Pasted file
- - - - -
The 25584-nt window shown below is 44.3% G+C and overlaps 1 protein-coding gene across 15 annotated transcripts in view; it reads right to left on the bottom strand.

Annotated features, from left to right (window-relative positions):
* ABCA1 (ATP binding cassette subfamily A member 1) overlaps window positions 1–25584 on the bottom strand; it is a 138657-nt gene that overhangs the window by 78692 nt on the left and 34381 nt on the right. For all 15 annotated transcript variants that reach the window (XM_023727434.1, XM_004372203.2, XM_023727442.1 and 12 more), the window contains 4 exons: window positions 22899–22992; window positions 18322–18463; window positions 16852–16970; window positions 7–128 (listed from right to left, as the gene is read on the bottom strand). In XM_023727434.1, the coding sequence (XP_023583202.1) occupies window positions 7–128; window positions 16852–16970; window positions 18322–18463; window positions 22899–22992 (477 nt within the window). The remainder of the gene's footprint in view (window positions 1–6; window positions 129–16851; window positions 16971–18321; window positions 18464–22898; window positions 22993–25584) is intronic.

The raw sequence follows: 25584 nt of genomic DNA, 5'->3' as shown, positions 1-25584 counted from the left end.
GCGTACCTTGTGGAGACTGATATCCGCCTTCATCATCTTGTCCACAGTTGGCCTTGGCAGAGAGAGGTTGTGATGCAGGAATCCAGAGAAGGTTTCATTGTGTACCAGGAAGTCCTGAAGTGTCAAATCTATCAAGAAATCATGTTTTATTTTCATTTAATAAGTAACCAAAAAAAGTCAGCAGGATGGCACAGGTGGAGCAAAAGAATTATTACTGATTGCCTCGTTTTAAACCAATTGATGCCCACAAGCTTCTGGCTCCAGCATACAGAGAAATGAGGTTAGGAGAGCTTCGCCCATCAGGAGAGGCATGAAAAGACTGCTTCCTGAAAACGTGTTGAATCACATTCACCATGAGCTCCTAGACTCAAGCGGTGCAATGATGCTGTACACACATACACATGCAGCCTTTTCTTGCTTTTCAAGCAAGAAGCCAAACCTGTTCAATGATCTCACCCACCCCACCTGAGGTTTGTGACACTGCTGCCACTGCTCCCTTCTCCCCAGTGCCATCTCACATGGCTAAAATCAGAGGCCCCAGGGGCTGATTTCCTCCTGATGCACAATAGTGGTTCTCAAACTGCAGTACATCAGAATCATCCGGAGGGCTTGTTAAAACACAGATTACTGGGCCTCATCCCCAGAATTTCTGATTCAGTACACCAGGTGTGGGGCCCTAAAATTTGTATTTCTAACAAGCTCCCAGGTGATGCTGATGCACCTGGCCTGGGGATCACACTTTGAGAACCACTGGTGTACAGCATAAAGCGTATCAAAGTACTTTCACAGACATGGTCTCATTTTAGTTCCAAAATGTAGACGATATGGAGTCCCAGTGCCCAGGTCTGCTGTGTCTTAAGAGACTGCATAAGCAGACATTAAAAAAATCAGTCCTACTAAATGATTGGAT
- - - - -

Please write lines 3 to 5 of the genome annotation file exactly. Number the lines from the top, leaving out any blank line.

* ABCA1 (ATP binding cassette subfamily A member 1) overlaps window positions 1–25584 on the bottom strand; it is a 138657-nt gene that overhangs the window by 78692 nt on the left and 34381 nt on the right. For all 15 annotated transcript variants that reach the window (XM_023727434.1, XM_004372203.2, XM_023727442.1 and 12 more), the window contains 4 exons: window positions 22899–22992; window positions 18322–18463; window positions 16852–16970; window positions 7–128 (listed from right to left, as the gene is read on the bottom strand). In XM_023727434.1, the coding sequence (XP_023583202.1) occupies window positions 7–128; window positions 16852–16970; window positions 18322–18463; window positions 22899–22992 (477 nt within the window). The remainder of the gene's footprint in view (window positions 1–6; window positions 129–16851; window positions 16971–18321; window positions 18464–22898; window positions 22993–25584) is intronic.

The raw sequence follows: 25584 nt of genomic DNA, 5'->3' as shown, positions 1-25584 counted from the left end.
GCGTACCTTGTGGAGACTGATATCCGCCTTCATCATCTTGTCCACAGTTGGCCTTGGCAGAGAGAGGTTGTGATGCAGGAATCCAGAGAAGGTTTCATTGTGTACCAGGAAGTCCTGAAGTGTCAAATCTATCAAGAAATCATGTTTTATTTTCATTTAATAAGTAACCAAAAAAAGTCAGCAGGATGGCACAGGTGGAGCAAAAGAATTATTACTGATTGCCTCGTTTTAAACCAATTGATGCCCACAAGCTTCTGGCTCCAGCATACAGAGAAATGAGGTTAGGAGAGCTTCGCCCATCAGGAGAGGCATGAAAAGACTGCTTCCTGAAAACGTGTTGAATCACATTCACCATGAGCTCCTAGACTCAAGCGGTGCAATGATGCTGTACACACATACACATGCAGCCTTTTCTTGCTTTTCAAGCAAGAAGCCAAACCTGTTCAATGATCTCACCCACCCCACCTGAGGTTTGTGACACTGCTGCCACTGCTCCCTTCTCCCCAGTGCCATCTCACATGGCTAAAATCAGAGGCCCCAGGGGCTGATTTCCTCCTGATGCACAATAGTGGTTCTCAAACTGCAGTACATCAGAATCATCCGGAGGGCTTGTTAAAACACAGATTACTGGGCCTCATCCCCAGAATTTCTGATTCAGTACACCAGGTGTGGGGCCCTAAAATTTGTATTTCTAACAAGCTCCCAGGTGATGCTGATGCACCTGGCCTGGGGATCACACTTTGAGAACCACTGGTGTACAGCATAAAGCGTATCAAAGTACTTTCACAGACATGGTCTCATTTTAGTTCCAAAATGTAGACGATATGGAGTCCCAGTGCCCAGGTCTGCTGTGTCTTAAGAGACTGCATAAGCAGACATTAAAAAAATCAGTCCTACTAAATGATTGGAT